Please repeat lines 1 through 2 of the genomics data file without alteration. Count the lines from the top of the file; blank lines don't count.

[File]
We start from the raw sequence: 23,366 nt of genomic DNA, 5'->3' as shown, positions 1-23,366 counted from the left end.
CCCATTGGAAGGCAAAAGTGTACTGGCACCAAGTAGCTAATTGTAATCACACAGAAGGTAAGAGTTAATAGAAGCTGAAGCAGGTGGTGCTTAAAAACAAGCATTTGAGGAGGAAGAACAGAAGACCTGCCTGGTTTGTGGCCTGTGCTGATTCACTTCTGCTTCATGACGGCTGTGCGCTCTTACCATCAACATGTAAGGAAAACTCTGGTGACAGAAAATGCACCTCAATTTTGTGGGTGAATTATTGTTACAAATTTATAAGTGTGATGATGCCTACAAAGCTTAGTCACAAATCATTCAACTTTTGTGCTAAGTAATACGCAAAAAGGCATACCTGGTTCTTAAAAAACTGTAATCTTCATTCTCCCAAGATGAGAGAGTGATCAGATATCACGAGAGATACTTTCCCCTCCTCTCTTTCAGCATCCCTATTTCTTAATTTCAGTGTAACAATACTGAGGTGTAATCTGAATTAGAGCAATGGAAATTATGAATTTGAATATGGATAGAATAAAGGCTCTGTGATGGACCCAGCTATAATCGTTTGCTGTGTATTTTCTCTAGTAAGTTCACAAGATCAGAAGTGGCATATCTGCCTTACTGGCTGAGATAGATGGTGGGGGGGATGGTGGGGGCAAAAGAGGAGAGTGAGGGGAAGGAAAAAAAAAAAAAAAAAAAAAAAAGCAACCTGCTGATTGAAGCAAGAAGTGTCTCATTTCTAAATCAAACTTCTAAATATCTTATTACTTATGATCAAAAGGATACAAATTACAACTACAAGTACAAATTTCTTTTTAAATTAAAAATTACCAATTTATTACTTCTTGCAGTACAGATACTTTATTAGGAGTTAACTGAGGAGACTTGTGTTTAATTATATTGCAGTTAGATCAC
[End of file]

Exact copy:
We start from the raw sequence: 23,366 nt of genomic DNA, 5'->3' as shown, positions 1-23,366 counted from the left end.
CCCATTGGAAGGCAAAAGTGTACTGGCACCAAGTAGCTAATTGTAATCACACAGAAGGTAAGAGTTAATAGAAGCTGAAGCAGGTGGTGCTTAAAAACAAGCATTTGAGGAGGAAGAACAGAAGACCTGCCTGGTTTGTGGCCTGTGCTGATTCACTTCTGCTTCATGACGGCTGTGCGCTCTTACCATCAACATGTAAGGAAAACTCTGGTGACAGAAAATGCACCTCAATTTTGTGGGTGAATTATTGTTACAAATTTATAAGTGTGATGATGCCTACAAAGCTTAGTCACAAATCATTCAACTTTTGTGCTAAGTAATACGCAAAAAGGCATACCTGGTTCTTAAAAAACTGTAATCTTCATTCTCCCAAGATGAGAGAGTGATCAGATATCACGAGAGATACTTTCCCCTCCTCTCTTTCAGCATCCCTATTTCTTAATTTCAGTGTAACAATACTGAGGTGTAATCTGAATTAGAGCAATGGAAATTATGAATTTGAATATGGATAGAATAAAGGCTCTGTGATGGACCCAGCTATAATCGTTTGCTGTGTATTTTCTCTAGTAAGTTCACAAGATCAGAAGTGGCATATCTGCCTTACTGGCTGAGATAGATGGTGGGGGGGATGGTGGGGGCAAAAGAGGAGAGTGAGGGGAAGGAAAAAAAAAAAAAAAAAAAAAAAAGCAACCTGCTGATTGAAGCAAGAAGTGTCTCATTTCTAAATCAAACTTCTAAATATCTTATTACTTATGATCAAAAGGATACAAATTACAACTACAAGTACAAATTTCTTTTTAAATTAAAAATTACCAATTTATTACTTCTTGCAGTACAGATACTTTATTAGGAGTTAACTGAGGAGACTTGTGTTTAATTATATTGCAGTTAGATCAC